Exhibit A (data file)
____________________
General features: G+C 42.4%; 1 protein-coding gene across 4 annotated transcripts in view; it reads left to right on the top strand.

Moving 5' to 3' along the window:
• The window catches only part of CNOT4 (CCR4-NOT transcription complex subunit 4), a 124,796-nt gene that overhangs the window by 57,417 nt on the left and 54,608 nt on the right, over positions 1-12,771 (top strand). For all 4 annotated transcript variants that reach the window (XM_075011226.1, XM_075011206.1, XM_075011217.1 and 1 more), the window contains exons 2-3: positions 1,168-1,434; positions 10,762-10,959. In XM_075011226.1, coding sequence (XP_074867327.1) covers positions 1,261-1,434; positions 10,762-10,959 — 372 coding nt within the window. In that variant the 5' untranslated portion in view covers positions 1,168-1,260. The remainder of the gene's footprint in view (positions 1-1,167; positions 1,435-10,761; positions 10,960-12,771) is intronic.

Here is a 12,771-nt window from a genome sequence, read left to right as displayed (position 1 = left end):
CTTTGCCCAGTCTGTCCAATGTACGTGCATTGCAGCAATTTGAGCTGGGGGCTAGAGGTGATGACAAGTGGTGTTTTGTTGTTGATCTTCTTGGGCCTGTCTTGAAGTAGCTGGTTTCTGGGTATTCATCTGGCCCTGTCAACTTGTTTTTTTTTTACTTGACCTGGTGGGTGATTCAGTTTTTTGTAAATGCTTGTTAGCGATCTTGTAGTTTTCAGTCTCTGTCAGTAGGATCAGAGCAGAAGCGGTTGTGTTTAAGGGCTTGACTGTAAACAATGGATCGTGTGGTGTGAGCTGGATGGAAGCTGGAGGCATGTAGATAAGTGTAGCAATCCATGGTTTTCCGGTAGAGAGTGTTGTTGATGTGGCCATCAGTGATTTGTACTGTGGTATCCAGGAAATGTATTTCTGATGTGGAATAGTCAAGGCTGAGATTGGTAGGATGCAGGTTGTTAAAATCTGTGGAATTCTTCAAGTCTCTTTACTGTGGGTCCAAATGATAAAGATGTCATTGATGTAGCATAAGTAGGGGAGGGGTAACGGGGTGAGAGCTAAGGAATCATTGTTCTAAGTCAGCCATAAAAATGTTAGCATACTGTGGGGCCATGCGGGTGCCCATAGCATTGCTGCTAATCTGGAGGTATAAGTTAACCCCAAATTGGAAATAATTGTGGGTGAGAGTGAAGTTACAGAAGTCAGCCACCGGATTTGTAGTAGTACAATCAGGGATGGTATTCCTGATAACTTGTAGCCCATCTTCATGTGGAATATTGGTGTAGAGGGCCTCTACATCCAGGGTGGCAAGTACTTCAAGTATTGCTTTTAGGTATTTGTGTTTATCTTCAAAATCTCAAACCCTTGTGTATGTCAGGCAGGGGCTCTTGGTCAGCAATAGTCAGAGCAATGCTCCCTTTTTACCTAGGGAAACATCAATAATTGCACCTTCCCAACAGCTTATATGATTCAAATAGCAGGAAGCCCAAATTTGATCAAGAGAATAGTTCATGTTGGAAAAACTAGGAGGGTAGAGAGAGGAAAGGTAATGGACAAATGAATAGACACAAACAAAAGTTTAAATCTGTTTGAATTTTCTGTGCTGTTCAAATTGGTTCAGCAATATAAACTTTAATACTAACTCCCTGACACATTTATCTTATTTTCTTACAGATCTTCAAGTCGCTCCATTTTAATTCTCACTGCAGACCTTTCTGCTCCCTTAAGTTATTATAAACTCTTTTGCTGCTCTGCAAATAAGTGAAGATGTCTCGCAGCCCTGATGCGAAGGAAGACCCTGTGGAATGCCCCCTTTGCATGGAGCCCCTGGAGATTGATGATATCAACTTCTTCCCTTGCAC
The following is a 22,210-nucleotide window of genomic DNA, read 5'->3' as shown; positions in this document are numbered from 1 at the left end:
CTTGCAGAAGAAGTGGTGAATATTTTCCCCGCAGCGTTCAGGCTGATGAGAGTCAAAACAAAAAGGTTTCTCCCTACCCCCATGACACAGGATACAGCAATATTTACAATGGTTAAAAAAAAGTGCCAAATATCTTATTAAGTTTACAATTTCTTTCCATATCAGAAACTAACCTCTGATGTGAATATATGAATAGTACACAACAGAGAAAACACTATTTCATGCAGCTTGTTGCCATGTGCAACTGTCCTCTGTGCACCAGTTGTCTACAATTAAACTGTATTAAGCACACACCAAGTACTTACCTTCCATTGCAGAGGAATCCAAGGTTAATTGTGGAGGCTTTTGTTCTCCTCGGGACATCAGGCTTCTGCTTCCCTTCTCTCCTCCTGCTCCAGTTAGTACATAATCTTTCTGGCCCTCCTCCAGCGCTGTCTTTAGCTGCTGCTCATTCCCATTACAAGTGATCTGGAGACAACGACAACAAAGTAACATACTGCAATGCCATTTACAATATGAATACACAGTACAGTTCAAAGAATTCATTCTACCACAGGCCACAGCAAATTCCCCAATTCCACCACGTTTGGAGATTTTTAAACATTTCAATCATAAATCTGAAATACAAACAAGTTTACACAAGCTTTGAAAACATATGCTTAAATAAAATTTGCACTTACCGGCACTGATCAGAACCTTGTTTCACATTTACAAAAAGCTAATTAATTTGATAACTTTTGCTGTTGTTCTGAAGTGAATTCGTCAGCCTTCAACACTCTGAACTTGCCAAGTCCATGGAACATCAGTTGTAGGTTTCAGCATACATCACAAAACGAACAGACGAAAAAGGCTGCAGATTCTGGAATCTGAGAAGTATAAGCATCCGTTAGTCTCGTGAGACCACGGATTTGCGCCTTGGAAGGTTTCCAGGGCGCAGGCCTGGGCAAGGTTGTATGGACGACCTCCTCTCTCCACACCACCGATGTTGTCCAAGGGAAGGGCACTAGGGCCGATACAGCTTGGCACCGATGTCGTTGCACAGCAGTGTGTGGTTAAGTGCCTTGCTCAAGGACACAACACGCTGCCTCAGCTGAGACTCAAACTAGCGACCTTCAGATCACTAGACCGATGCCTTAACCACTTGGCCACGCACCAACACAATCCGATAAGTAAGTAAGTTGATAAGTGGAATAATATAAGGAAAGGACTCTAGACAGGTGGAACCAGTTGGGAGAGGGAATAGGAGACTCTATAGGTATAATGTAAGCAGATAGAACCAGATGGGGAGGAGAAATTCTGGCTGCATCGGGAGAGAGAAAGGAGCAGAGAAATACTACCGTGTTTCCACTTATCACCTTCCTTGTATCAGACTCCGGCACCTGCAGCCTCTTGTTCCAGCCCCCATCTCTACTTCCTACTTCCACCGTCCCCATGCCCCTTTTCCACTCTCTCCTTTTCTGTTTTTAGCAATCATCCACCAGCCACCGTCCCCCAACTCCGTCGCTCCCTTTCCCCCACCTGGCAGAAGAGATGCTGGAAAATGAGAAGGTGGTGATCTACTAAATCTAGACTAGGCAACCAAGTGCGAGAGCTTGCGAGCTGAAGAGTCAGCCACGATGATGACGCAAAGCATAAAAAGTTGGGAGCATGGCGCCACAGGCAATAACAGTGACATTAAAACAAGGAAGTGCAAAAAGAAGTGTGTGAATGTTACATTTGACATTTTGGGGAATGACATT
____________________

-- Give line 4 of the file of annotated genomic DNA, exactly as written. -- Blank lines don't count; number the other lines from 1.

Here is a 12,771-nt window from a genome sequence, read left to right as displayed (position 1 = left end):